Thinking and the “Violent Visual Impact”

Jacques Ellul, The Humiliation of the Word (Eerdmans, 1985), page 221:

We are arriving at a purely emotional stage of thinking. In order to begin reacting intellectually, we need the stimulus of an image. Bare information or an article or book no longer have any effect on us. We do not begin reflecting on such a basis, but only with an illustration. We need violent visual impact if thought is to be set in motion. When we jump from image to image, we are really going from emotion to emotion: our thought moves from anger to indignation, from fear to resentment, from passion to curiosity. In this manner our thought is enriched by diversity and multiple meaning but is singularly paralyzed with respect to its specific efficacy as thought.

Zooming and Panning

One of the great challenges we face in studying Scripture is the way we are forced to move from the cosmic to the personal, back to the cosmic, and then back to the personal. We are always trying to focus on the massive seismic implications of Christ in the universe as we drop into the life and ethics and affections of our lives in Christ. But for that to happen we must again see ourselves within the cosmic context.

The Bible keeps us zooming and panning, not getting lost in the cosmic in the neglect of the personal, and not getting preoccupied with felt needs of life so we lose the cosmic perspective. Which means for us Christians, understanding our proper context as Christians means keeping our hand on the lens.

This is why my eye is drawn to the video work of urban filmmaker Rob Whitworth. He does with urban landscapes what theology (at its best) seeks to accomplish, using stunning time-lapse photography to merge the grand with the personal. Here’s two short films that do it well:

Dubai Flow Motion (2015)

This is Shanghai (2014)

Pilgrim Musical Performance Package

A while back on the blog I commended a wonderful DVD of the musical production Pilgrim that was filmed at Covenant Life Church, featuring the high school talent in the church. The Pilgrim DVD is a two-hour long modern interpretation of Bunyan’s classic The Pilgrims Progress set to music. Pilgrim is a brilliant and theologically rich adaptation. My entire family enjoyed the production and I commend the DVD to you.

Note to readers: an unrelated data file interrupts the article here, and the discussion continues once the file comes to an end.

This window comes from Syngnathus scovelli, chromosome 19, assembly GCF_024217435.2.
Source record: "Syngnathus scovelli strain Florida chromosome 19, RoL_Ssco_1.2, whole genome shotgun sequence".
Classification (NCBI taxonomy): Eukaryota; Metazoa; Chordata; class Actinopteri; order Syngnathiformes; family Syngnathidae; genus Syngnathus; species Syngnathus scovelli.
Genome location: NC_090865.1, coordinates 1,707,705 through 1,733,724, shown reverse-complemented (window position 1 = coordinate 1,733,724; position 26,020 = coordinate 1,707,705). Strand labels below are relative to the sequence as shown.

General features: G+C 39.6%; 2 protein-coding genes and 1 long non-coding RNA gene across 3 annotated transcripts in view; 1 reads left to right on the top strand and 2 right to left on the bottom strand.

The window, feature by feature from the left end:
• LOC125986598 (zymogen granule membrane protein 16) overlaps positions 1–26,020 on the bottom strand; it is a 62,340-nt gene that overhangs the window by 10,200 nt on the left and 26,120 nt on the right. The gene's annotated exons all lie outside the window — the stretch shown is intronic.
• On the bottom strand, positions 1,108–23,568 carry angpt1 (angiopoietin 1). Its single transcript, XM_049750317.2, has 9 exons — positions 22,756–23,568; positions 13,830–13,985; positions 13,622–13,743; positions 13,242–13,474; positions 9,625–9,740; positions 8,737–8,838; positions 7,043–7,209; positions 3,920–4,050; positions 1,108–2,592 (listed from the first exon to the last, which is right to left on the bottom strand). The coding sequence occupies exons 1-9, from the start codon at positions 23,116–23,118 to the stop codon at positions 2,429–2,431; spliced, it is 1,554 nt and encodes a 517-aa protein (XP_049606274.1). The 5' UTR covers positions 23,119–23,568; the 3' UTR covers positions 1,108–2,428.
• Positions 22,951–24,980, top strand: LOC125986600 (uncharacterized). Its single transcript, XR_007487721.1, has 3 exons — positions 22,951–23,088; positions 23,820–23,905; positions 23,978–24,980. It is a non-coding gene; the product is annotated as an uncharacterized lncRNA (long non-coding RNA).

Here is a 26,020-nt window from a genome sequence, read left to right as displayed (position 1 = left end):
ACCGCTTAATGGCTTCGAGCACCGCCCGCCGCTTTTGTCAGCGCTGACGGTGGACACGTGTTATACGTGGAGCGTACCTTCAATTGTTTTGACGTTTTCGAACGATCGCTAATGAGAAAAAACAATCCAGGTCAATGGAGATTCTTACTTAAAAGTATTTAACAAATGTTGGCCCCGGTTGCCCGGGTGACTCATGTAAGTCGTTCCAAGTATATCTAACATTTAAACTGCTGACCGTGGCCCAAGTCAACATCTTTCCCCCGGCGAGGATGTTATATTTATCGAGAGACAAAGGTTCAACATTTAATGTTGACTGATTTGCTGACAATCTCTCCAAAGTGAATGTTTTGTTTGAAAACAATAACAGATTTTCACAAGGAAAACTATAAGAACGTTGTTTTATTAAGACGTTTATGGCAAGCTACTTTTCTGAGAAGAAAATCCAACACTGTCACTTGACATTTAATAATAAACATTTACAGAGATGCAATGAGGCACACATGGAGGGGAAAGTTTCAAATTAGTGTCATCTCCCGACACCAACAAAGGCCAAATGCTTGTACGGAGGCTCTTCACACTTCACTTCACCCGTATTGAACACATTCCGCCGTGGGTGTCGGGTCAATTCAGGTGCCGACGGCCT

Pilgrim was originally developed with the goal of adapting Bunyan’s story to modern culture. Christian Theatre Publications, the folks who wrote and produced the original musical and DVD, have now released a performance package for churches and schools. The package includes a reproducible script, piano score, 30 vocal books, a music CD with full vocals, and an optional accompaniment CD/backing track. The original production DVD is also available. The script can be shortened as needed and can accommodate various cast sizes. I’m told the first step in bringing Pilgrim to your church or school is to apply for a performance license. You can do that here.

It’s worth checking out.


You can read my original review of the Pilgrim DVD here.

Even better, you can read Justin Taylor‘s review of the Pilgrim DVD here. Writes the überblogger extraordinaire: “I give the whole thing a high recommendation!”

And you can watch the Pilgrim DVD trailer here:

Rube on Roids

The band OK Go (think treadmills) has a new music video for the song “This Too Shall Pass.” Rube would be proud:

“Therefore, whatever is in motion must be put in motion by another. If that by which it is put in motion be itself put in motion, then this also must needs be put in motion by another, and that by another again. But this cannot go on to infinity, because then there would be no first mover, and, consequently, no other mover; seeing that subsequent movers move only inasmuch as they are put in motion by the first mover; as the staff moves only because it is put in motion by the hand. Therefore it is necessary to arrive at a first mover, put in motion by no other; and this everyone understands to be God.”

–St Thomas Aquinas

[HT: Comment by T-Bomb]